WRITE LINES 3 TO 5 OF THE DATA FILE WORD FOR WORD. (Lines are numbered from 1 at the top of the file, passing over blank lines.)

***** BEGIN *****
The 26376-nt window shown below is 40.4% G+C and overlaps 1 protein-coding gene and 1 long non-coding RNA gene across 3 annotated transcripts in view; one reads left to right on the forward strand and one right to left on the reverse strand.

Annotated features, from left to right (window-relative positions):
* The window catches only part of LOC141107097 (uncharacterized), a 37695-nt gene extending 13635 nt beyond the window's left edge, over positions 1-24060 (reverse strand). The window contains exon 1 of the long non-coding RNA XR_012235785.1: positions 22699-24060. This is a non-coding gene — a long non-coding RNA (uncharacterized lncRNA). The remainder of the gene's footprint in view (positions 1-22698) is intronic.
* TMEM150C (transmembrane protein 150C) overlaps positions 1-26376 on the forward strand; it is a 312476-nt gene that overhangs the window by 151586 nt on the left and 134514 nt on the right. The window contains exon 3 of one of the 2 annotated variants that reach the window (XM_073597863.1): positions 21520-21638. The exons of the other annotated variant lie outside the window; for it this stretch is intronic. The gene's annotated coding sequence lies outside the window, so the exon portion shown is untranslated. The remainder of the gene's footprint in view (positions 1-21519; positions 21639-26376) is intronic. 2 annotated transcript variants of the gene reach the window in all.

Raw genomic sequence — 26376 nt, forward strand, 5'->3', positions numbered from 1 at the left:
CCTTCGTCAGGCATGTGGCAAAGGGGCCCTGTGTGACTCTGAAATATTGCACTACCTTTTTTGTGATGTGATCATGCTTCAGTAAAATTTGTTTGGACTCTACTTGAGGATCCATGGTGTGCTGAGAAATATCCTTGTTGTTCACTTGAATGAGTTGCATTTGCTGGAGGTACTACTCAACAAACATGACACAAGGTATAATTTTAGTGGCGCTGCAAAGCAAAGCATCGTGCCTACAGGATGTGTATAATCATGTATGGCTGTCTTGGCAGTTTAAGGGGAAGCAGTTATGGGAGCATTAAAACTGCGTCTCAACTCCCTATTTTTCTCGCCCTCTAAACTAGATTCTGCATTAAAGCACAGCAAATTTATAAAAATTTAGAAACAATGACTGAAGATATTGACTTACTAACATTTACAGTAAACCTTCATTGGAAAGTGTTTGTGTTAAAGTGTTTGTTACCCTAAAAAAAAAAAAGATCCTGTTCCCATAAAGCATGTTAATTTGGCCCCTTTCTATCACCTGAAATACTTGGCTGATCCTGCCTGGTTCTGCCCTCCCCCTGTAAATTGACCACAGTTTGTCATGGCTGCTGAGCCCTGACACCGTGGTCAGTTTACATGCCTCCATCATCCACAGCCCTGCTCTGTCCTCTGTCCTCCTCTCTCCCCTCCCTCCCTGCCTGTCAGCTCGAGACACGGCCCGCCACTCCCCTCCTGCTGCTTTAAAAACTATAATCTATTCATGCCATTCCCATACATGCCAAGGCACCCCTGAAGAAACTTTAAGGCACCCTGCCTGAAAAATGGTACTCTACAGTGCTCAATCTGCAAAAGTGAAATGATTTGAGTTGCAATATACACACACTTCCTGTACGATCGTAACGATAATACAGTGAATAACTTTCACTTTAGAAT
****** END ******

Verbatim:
* The window catches only part of LOC141107097 (uncharacterized), a 37695-nt gene extending 13635 nt beyond the window's left edge, over positions 1-24060 (reverse strand). The window contains exon 1 of the long non-coding RNA XR_012235785.1: positions 22699-24060. This is a non-coding gene — a long non-coding RNA (uncharacterized lncRNA). The remainder of the gene's footprint in view (positions 1-22698) is intronic.
* TMEM150C (transmembrane protein 150C) overlaps positions 1-26376 on the forward strand; it is a 312476-nt gene that overhangs the window by 151586 nt on the left and 134514 nt on the right. The window contains exon 3 of one of the 2 annotated variants that reach the window (XM_073597863.1): positions 21520-21638. The exons of the other annotated variant lie outside the window; for it this stretch is intronic. The gene's annotated coding sequence lies outside the window, so the exon portion shown is untranslated. The remainder of the gene's footprint in view (positions 1-21519; positions 21639-26376) is intronic. 2 annotated transcript variants of the gene reach the window in all.

Raw genomic sequence — 26376 nt, forward strand, 5'->3', positions numbered from 1 at the left: